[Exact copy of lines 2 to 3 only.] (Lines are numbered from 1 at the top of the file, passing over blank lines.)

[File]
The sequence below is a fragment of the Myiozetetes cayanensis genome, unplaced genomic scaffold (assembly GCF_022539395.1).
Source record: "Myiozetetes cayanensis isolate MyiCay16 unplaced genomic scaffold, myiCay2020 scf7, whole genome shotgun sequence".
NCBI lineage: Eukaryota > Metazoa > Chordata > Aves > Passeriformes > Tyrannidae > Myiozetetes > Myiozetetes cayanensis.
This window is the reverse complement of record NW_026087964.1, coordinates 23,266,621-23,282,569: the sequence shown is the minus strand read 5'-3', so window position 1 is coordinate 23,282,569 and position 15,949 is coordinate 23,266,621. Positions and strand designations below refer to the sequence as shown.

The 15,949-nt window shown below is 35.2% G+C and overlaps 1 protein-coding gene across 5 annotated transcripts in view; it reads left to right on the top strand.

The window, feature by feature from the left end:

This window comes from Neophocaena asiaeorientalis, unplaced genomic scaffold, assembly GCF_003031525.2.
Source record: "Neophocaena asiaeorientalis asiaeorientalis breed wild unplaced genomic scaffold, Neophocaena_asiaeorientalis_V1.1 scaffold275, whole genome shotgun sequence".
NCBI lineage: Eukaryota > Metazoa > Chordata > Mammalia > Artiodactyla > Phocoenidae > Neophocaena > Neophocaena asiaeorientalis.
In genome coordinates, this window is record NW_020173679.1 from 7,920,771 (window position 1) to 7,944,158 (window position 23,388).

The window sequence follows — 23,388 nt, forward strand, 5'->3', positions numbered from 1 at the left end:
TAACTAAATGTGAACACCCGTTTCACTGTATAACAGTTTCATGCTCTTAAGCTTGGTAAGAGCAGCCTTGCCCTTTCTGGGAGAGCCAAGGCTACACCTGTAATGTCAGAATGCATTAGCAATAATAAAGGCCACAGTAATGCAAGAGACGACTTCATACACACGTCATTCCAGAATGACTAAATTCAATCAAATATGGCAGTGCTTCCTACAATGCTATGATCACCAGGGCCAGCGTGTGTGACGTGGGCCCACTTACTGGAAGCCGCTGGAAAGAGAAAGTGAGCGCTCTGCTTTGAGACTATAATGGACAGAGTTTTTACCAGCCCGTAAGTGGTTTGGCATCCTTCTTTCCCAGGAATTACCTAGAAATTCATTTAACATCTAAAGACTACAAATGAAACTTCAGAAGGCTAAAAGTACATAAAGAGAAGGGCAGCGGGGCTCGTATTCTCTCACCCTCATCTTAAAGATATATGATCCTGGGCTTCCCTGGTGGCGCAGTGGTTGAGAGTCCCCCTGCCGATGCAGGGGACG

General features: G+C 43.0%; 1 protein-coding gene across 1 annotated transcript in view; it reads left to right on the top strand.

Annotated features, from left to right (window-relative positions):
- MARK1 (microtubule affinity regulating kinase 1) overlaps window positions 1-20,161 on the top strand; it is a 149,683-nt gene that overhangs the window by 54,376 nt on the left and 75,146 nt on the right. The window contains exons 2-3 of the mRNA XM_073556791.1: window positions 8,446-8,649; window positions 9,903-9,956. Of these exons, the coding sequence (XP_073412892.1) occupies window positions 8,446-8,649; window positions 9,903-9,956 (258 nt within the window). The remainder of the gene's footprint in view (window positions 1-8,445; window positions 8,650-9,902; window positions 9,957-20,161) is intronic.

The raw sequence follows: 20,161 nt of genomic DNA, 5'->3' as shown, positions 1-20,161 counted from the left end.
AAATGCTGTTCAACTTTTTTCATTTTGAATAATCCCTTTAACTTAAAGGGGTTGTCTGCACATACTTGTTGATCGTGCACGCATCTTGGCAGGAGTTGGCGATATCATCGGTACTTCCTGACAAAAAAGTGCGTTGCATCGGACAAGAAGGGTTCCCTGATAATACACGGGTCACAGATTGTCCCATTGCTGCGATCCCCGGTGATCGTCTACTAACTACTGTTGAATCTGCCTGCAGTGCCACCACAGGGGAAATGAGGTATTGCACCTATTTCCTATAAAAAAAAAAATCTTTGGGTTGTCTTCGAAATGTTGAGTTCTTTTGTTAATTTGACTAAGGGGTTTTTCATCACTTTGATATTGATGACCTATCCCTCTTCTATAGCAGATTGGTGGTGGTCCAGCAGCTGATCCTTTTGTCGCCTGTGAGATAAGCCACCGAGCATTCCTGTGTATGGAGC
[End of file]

Source record: "Myiozetetes cayanensis isolate MyiCay16 unplaced genomic scaffold, myiCay2020 scf7, whole genome shotgun sequence".
NCBI lineage: Eukaryota > Metazoa > Chordata > Aves > Passeriformes > Tyrannidae > Myiozetetes > Myiozetetes cayanensis.